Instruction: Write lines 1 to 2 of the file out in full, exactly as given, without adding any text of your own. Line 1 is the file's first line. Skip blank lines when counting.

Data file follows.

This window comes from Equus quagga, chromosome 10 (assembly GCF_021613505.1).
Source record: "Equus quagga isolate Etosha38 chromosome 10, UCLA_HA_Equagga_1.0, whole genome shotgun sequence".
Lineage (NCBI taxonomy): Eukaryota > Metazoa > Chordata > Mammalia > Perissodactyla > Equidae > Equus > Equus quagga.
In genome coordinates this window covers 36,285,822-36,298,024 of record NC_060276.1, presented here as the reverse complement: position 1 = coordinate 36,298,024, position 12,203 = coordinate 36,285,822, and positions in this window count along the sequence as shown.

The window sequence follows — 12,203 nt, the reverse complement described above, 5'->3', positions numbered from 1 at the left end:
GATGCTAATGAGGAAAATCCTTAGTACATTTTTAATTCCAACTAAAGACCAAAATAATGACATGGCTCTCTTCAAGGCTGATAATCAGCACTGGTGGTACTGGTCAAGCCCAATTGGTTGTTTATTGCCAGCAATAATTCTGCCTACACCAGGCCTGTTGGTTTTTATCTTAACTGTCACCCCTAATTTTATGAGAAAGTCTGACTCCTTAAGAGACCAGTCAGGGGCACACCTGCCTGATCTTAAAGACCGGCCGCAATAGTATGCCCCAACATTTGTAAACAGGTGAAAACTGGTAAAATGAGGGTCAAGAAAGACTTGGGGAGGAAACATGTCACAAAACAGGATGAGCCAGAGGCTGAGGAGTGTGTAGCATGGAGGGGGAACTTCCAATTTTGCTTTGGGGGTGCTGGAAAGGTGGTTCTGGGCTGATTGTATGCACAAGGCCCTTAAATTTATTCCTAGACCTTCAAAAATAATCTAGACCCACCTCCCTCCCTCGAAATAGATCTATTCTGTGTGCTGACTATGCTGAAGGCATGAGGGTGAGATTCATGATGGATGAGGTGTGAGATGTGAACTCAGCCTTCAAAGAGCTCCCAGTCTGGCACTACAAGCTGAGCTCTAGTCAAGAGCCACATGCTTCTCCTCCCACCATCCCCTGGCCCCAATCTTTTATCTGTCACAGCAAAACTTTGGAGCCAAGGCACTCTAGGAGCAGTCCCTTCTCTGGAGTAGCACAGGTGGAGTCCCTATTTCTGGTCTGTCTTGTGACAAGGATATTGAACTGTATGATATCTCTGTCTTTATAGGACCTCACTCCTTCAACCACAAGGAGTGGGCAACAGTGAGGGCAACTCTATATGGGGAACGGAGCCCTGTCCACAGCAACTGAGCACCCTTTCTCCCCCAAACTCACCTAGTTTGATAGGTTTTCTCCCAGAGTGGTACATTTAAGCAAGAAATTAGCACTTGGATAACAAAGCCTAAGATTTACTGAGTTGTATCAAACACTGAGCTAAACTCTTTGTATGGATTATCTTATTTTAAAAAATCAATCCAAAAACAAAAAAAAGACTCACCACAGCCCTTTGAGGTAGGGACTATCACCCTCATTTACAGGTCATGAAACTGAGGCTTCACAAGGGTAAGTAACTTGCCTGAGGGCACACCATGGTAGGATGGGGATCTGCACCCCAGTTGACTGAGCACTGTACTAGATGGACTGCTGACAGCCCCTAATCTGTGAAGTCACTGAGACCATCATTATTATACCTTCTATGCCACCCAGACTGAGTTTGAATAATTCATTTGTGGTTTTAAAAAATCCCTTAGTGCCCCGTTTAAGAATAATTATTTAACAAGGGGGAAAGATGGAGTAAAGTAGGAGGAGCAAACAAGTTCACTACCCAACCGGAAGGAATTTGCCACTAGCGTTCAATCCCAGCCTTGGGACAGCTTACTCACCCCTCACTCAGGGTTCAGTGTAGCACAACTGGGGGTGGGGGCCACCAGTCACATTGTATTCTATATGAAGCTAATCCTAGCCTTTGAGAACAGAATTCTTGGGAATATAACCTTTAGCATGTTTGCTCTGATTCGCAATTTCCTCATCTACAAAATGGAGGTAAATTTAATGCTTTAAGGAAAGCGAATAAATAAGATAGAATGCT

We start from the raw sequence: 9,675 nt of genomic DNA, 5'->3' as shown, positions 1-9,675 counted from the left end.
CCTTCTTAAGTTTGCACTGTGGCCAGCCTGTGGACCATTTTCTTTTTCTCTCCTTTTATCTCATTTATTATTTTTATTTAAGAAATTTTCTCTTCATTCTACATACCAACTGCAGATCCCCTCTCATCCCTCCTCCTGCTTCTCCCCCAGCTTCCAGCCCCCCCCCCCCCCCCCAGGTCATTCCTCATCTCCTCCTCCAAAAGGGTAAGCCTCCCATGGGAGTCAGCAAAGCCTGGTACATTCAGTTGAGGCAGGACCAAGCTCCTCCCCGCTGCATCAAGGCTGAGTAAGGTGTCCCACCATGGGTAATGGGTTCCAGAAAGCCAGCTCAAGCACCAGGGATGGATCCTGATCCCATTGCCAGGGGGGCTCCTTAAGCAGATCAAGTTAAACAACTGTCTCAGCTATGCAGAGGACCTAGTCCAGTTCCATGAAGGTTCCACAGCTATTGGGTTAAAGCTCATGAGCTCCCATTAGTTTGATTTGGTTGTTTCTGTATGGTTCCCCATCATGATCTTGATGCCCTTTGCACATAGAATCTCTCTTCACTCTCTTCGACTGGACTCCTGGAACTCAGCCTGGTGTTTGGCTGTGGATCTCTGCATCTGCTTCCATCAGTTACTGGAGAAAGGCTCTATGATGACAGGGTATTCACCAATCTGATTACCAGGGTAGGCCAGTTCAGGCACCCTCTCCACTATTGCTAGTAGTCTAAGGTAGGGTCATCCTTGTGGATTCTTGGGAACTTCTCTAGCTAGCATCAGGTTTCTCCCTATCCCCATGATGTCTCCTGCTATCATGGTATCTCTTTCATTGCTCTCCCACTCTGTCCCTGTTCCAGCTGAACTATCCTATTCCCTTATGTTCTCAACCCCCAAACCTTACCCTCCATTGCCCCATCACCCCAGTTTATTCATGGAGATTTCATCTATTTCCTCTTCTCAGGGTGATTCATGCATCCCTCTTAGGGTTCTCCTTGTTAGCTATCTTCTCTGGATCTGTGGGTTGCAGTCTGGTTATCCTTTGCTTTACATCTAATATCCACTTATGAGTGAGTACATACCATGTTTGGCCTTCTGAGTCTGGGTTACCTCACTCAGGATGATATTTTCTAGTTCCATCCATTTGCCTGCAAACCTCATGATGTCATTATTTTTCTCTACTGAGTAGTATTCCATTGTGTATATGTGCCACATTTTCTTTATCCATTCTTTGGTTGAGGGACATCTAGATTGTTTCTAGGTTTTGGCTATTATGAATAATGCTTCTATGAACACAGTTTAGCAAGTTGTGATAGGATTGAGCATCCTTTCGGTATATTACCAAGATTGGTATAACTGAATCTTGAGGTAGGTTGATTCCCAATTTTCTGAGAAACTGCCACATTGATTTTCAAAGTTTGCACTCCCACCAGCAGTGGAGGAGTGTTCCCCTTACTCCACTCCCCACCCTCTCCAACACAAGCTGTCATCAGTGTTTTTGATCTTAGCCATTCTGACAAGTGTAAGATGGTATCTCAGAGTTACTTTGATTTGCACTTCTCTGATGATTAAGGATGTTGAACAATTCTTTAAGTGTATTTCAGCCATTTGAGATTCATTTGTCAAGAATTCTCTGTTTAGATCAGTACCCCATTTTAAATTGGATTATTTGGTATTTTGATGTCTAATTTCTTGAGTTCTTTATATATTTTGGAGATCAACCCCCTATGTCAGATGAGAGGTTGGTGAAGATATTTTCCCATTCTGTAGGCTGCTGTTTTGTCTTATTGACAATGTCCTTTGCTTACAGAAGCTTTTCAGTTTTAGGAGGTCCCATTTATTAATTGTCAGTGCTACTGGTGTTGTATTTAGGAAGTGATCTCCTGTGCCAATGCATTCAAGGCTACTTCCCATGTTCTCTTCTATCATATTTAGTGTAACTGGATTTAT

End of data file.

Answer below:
This window comes from Equus quagga, chromosome 10 (assembly GCF_021613505.1).
Source record: "Equus quagga isolate Etosha38 chromosome 10, UCLA_HA_Equagga_1.0, whole genome shotgun sequence".